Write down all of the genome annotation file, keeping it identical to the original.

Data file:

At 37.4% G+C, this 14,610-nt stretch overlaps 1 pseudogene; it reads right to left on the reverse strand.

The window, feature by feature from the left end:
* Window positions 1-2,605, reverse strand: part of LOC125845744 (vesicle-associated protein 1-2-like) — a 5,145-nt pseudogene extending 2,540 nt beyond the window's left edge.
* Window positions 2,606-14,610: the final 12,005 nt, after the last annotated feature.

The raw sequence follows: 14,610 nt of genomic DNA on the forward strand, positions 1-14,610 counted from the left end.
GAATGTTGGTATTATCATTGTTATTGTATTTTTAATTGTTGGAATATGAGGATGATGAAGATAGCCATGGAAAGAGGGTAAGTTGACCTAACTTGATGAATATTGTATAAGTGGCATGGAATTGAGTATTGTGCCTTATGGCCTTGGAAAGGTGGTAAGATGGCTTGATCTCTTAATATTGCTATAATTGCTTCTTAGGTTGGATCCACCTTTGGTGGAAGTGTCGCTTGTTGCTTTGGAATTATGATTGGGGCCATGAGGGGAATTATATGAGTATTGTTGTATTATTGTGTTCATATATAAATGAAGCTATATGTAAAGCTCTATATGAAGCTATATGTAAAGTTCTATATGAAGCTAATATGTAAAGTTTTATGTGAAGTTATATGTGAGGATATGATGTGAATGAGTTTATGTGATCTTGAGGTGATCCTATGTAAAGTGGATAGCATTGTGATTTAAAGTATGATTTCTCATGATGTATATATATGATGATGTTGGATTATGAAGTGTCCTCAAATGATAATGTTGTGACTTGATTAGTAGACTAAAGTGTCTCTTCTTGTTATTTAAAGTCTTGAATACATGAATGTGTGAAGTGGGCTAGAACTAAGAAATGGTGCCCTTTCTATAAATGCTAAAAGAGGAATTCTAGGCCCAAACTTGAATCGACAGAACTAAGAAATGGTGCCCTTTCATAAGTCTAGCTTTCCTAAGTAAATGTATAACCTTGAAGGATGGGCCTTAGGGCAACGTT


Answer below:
At 37.4% G+C, this 14,610-nt stretch overlaps 1 pseudogene; it reads right to left on the reverse strand.

The window, feature by feature from the left end:
* Window positions 1-2,605, reverse strand: part of LOC125845744 (vesicle-associated protein 1-2-like) — a 5,145-nt pseudogene extending 2,540 nt beyond the window's left edge.
* Window positions 2,606-14,610: the final 12,005 nt, after the last annotated feature.

The raw sequence follows: 14,610 nt of genomic DNA on the forward strand, positions 1-14,610 counted from the left end.
GAATGTTGGTATTATCATTGTTATTGTATTTTTAATTGTTGGAATATGAGGATGATGAAGATAGCCATGGAAAGAGGGTAAGTTGACCTAACTTGATGAATATTGTATAAGTGGCATGGAATTGAGTATTGTGCCTTATGGCCTTGGAAAGGTGGTAAGATGGCTTGATCTCTTAATATTGCTATAATTGCTTCTTAGGTTGGATCCACCTTTGGTGGAAGTGTCGCTTGTTGCTTTGGAATTATGATTGGGGCCATGAGGGGAATTATATGAGTATTGTTGTATTATTGTGTTCATATATAAATGAAGCTATATGTAAAGCTCTATATGAAGCTATATGTAAAGTTCTATATGAAGCTAATATGTAAAGTTTTATGTGAAGTTATATGTGAGGATATGATGTGAATGAGTTTATGTGATCTTGAGGTGATCCTATGTAAAGTGGATAGCATTGTGATTTAAAGTATGATTTCTCATGATGTATATATATGATGATGTTGGATTATGAAGTGTCCTCAAATGATAATGTTGTGACTTGATTAGTAGACTAAAGTGTCTCTTCTTGTTATTTAAAGTCTTGAATACATGAATGTGTGAAGTGGGCTAGAACTAAGAAATGGTGCCCTTTCTATAAATGCTAAAAGAGGAATTCTAGGCCCAAACTTGAATCGACAGAACTAAGAAATGGTGCCCTTTCATAAGTCTAGCTTTCCTAAGTAAATGTATAACCTTGAAGGATGGGCCTTAGGGCAACGTT